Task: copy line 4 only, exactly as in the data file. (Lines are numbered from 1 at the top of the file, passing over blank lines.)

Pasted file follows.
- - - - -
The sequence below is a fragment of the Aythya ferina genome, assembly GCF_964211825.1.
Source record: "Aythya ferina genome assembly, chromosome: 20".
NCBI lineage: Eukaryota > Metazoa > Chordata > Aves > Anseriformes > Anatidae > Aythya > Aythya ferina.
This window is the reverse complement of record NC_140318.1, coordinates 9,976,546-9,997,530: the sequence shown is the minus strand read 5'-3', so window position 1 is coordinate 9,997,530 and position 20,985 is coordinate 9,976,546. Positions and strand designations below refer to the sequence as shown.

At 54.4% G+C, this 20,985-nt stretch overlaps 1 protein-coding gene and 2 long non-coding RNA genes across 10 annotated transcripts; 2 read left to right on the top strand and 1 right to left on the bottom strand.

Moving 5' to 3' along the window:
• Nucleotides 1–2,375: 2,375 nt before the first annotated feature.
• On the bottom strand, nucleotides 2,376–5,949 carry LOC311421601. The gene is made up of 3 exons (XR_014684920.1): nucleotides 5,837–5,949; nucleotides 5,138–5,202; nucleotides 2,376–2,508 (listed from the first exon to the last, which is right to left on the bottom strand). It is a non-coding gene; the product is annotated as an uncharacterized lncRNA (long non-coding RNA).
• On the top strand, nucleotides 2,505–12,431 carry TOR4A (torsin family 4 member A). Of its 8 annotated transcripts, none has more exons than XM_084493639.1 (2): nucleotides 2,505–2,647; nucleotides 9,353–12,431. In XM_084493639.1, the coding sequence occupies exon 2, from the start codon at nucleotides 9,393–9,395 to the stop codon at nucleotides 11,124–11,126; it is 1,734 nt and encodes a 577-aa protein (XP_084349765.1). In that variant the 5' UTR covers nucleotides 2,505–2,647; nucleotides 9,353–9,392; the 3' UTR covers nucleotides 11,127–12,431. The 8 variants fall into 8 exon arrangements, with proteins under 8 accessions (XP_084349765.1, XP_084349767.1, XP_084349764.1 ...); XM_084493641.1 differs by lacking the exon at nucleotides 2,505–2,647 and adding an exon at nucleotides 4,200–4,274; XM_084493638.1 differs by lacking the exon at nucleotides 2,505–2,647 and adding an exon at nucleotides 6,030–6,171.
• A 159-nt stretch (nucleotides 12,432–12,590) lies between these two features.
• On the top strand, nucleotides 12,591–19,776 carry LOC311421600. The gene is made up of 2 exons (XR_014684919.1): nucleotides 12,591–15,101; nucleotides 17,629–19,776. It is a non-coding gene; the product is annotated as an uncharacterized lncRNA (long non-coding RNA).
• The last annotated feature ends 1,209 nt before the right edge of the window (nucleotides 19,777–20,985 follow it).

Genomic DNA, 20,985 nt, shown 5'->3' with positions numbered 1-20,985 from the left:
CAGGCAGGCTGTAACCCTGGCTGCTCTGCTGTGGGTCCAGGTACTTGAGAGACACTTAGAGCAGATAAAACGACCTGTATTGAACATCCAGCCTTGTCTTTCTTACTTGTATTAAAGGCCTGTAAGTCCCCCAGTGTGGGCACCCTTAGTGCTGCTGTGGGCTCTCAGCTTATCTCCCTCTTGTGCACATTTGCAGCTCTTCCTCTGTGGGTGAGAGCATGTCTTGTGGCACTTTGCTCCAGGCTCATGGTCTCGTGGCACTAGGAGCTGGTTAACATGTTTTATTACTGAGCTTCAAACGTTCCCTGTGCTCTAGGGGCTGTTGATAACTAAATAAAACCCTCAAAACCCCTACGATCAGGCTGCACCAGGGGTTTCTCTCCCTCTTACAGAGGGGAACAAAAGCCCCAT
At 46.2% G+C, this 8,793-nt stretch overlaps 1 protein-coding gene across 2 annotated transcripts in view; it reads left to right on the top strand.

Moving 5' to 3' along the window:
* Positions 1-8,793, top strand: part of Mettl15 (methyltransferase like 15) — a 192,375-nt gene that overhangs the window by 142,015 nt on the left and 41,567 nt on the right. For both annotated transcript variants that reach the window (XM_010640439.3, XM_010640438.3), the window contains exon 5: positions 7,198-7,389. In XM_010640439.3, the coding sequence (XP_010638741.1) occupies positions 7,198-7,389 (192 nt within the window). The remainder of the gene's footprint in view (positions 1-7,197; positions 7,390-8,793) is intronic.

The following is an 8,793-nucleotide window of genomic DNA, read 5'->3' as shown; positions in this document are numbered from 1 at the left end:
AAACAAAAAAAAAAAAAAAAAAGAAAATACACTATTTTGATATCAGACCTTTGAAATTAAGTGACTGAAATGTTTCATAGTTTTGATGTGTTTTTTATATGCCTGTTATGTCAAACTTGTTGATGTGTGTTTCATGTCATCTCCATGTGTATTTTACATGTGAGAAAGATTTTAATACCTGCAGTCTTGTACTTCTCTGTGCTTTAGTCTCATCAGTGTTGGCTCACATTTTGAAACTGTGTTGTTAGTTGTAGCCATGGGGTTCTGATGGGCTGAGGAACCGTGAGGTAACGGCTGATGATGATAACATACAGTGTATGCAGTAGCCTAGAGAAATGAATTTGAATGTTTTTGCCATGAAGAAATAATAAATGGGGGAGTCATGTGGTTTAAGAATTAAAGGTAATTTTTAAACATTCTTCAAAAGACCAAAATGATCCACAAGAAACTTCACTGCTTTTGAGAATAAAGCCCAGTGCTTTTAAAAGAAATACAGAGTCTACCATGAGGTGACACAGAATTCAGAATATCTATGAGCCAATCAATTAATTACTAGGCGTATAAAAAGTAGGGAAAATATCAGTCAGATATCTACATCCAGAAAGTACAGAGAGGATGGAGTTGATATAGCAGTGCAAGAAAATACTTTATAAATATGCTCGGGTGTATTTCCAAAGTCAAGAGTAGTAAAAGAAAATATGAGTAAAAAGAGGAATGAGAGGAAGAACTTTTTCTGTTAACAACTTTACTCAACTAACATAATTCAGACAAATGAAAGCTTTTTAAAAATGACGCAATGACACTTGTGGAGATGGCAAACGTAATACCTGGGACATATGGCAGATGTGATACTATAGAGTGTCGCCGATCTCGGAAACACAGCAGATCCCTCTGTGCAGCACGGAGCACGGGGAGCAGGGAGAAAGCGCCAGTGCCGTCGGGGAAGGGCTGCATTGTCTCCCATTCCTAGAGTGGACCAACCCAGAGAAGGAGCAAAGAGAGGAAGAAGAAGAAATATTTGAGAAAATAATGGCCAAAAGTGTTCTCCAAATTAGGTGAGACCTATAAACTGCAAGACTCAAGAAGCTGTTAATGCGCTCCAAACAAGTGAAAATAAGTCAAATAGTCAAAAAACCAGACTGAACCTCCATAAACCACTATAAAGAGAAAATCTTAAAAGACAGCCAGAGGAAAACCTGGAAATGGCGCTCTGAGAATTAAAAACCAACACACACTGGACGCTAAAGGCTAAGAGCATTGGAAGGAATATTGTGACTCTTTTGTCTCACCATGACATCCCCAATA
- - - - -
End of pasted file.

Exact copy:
This window is the reverse complement of record NC_140318.1, coordinates 9,976,546-9,997,530: the sequence shown is the minus strand read 5'-3', so window position 1 is coordinate 9,997,530 and position 20,985 is coordinate 9,976,546. Positions and strand designations below refer to the sequence as shown.